Hummingbird House The Garden Helper
No-dash-here, you've found The Real Garden Helper! Gardening on the Web since 1997
vine bar
Wild Willy
 

Planting Seeds

Gardening Reference » Gardening in 2006
« Prev thread: planting seedlings| Next thread: Planting squash now »
Back to Thread index
by ceeview on August 26, 2006 06:52 AM
Hello,
I've just ordered seeds....Yarrow Summer Pastels..some places call them Achillea. I normally do bulb planting and container planting but never tried to plant seeds.

Is it necessary to start them indoors or just pour the seeds in the ground when it's time. You can tell I'm new at seedlings. [Smile]

Help!
CeeView
by patches1414 on August 26, 2006 08:44 PM
Hi CeeView! [wavey]

Welcome to the forum! [thumb] It's so nice to meet you! [Wink]

I've started plants both ways, but usually with the packaged seeds I just plant them directly in the ground. I have also started some in little starter pots and put them under lights until they were big enough to plant outdoors. I've never planted Yarrow from seeds but I have bought the Yarrow plants and then just planted them in the ground. [Wink]

* * * *
 -
 -
"Lord, I love you and I need you, come into my heart, and bless me, my family, my home, and my friends, in Jesus' name. Amen!"
by tkhooper on August 27, 2006 12:30 AM
Hi Ceeview,

Yarrow is aggressive so it can probably be planted in the soil. Or what's called direct sown. Here are the conditions you need for most forms of Yarrow.

Sow at 20C (68F). The seeds germinate in less than two weeks. Sprinkle them over the soil and then lightly press them into the soil. They need light to germinate. Once they sprout grow them at 10C (50F) minimum. If you are going to direct sow this means waiting around two weeks after your last frost date for your areas before you plant them.

If I remember yarrow are what are called fine seeds, meaning very very small lol. Since my eyes aren't that good anymore I've found the best way to space them out is to pour the seeds out on a piece of paper and then pressing my finger into them until a few stick and then scraping those off in one location and then going on to the next. But then I hate to thin plants so I try to avoid it at all costs. Which is why I'm so careful at this stage.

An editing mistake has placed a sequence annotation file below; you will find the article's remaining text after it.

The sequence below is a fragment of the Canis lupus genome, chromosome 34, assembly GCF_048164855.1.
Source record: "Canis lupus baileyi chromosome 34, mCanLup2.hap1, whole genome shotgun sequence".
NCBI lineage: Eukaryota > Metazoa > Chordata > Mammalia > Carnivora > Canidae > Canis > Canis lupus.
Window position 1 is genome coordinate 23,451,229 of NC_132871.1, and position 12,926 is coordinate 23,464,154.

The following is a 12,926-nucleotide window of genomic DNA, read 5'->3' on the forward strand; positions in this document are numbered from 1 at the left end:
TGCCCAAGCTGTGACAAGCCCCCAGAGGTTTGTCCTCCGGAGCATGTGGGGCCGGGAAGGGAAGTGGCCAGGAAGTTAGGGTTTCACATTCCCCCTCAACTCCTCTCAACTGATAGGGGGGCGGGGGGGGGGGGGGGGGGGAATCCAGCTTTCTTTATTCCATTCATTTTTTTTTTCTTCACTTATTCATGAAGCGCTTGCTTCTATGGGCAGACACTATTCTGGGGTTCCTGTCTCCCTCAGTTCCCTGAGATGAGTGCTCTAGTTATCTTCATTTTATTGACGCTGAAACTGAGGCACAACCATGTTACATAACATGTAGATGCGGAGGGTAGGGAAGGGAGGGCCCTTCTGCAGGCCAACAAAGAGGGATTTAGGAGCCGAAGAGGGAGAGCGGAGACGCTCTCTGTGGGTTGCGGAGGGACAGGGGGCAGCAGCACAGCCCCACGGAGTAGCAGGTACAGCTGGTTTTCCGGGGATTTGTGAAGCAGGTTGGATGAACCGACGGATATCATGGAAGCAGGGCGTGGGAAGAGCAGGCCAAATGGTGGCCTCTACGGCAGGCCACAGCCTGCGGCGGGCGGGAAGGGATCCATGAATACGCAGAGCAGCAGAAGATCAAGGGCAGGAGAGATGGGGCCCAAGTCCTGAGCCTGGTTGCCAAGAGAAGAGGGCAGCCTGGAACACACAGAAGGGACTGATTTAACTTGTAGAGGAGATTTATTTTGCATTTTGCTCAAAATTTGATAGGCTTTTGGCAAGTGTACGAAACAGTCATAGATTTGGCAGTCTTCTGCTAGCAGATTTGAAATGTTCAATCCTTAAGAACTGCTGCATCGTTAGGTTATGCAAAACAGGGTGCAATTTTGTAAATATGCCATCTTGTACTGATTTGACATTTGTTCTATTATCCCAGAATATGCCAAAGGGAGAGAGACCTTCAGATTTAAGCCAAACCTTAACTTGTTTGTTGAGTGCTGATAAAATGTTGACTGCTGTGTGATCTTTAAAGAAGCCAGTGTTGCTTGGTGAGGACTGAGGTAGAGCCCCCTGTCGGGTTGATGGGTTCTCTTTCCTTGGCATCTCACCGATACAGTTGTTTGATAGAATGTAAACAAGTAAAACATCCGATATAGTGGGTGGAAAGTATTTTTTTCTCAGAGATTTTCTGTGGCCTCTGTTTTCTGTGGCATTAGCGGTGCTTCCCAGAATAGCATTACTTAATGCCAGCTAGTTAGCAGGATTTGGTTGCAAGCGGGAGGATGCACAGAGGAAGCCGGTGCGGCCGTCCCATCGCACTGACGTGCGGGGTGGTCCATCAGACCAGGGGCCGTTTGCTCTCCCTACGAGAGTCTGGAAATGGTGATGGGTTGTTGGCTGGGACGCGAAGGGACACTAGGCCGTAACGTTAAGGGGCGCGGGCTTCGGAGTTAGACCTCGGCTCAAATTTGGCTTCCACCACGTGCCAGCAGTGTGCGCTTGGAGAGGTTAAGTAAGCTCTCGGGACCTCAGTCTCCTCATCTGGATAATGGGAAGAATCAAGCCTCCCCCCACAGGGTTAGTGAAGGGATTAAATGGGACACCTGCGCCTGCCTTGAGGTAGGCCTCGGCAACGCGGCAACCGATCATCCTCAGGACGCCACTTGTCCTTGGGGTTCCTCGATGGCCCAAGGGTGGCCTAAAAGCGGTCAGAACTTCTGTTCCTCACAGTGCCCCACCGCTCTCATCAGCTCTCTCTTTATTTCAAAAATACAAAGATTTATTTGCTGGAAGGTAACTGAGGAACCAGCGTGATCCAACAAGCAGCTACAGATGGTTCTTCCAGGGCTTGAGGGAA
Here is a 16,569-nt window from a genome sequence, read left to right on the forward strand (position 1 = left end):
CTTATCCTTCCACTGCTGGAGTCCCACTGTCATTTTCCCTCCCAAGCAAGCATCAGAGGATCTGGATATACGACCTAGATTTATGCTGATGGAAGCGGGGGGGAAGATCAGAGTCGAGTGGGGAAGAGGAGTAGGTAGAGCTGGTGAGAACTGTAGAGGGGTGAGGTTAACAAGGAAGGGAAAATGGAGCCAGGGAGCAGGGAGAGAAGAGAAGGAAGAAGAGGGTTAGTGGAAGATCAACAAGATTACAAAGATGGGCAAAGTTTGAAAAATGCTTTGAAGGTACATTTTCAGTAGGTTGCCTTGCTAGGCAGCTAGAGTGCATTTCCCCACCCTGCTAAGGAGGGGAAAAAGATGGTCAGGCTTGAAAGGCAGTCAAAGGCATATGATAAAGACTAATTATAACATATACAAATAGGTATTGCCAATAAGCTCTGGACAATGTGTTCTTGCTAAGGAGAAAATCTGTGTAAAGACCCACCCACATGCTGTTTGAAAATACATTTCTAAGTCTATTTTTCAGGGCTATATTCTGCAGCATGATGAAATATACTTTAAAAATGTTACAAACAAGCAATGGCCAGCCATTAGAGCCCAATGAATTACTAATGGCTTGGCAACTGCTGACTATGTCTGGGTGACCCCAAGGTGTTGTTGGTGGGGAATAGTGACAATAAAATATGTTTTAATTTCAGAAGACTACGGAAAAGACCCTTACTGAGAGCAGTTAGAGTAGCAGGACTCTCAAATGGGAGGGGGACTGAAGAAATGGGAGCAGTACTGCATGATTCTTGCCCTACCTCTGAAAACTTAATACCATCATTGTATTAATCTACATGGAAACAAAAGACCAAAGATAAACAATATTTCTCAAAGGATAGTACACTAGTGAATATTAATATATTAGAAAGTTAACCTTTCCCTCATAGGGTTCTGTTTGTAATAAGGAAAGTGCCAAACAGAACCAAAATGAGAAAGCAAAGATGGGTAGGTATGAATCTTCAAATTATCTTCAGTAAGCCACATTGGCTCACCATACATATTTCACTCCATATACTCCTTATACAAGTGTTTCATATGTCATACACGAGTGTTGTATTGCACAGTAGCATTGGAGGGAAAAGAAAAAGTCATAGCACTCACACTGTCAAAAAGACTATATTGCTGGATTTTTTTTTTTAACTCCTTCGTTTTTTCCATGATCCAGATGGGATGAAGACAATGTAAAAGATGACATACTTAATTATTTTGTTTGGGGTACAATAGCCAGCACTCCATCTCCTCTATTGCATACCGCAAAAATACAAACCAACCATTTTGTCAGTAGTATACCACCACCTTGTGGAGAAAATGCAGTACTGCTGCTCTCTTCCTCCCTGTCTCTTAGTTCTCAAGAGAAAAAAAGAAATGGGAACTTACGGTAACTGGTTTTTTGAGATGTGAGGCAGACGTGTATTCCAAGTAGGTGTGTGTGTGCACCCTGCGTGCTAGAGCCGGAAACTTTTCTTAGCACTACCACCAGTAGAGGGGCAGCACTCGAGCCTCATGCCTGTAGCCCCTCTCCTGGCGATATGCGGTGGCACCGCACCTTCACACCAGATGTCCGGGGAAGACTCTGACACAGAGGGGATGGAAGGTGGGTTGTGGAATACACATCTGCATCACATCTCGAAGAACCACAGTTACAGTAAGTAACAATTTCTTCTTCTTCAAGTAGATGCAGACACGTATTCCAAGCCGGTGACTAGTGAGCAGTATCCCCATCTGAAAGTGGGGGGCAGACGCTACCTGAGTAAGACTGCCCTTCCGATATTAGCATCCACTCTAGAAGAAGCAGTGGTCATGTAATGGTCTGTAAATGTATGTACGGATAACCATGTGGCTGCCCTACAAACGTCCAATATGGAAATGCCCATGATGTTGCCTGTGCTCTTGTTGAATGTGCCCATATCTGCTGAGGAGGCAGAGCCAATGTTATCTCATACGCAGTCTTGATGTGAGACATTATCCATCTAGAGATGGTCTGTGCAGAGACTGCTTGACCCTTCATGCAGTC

The reason for the different names is that Achillea is the botanical or scientific name and yarrow is the common name. Almost all plants have a botanical name but not all of them have common names. And then there are some plants that have several common names or may even share one common name between several plants. That's why when looking up information on a given plant it is best to use the scientific name.

Hope some of this information is useful.

* * * *
 -
 -
by patches1414 on August 27, 2006 07:51 PM
quote:
Yarrow is aggressive so it can probably be planted in the soil.
Tammy, you are so right about the Yarrow! [thumb] I was just telling Merrill a week or two ago about my planting Yarrow to attract butterflies and how it started coming up everywhere! [Frown] Well, it attracted the butterflies but it was spreading in my beds and crowding out my other plants, [Mad] then it even started coming up in my lawn. [Eek!] It was horrible and it took me three years to finally get rid of it and I'm glad it's gone! [clappy] I've got plelnty of other plants that attract butterflies without having to deal with that kind of aggravation! [Frown]

* * * *
 -
 -
"Lord, I love you and I need you, come into my heart, and bless me, my family, my home, and my friends, in Jesus' name. Amen!"
by ceeview on September 02, 2006 08:59 AM
Thanks everyone! [Smile] All of your comments were great! I really love this forum. By the way...I'm going to be busy....I have 10 packs of Yarrow seeds and yes....they are very small. I guess I'll have to deal with it.

Thanks Again!
CeeView

Active Garden Forum

« Prev thread: planting seedlings| Next thread: Planting squash now »
Back to Thread index

Other articles you might like: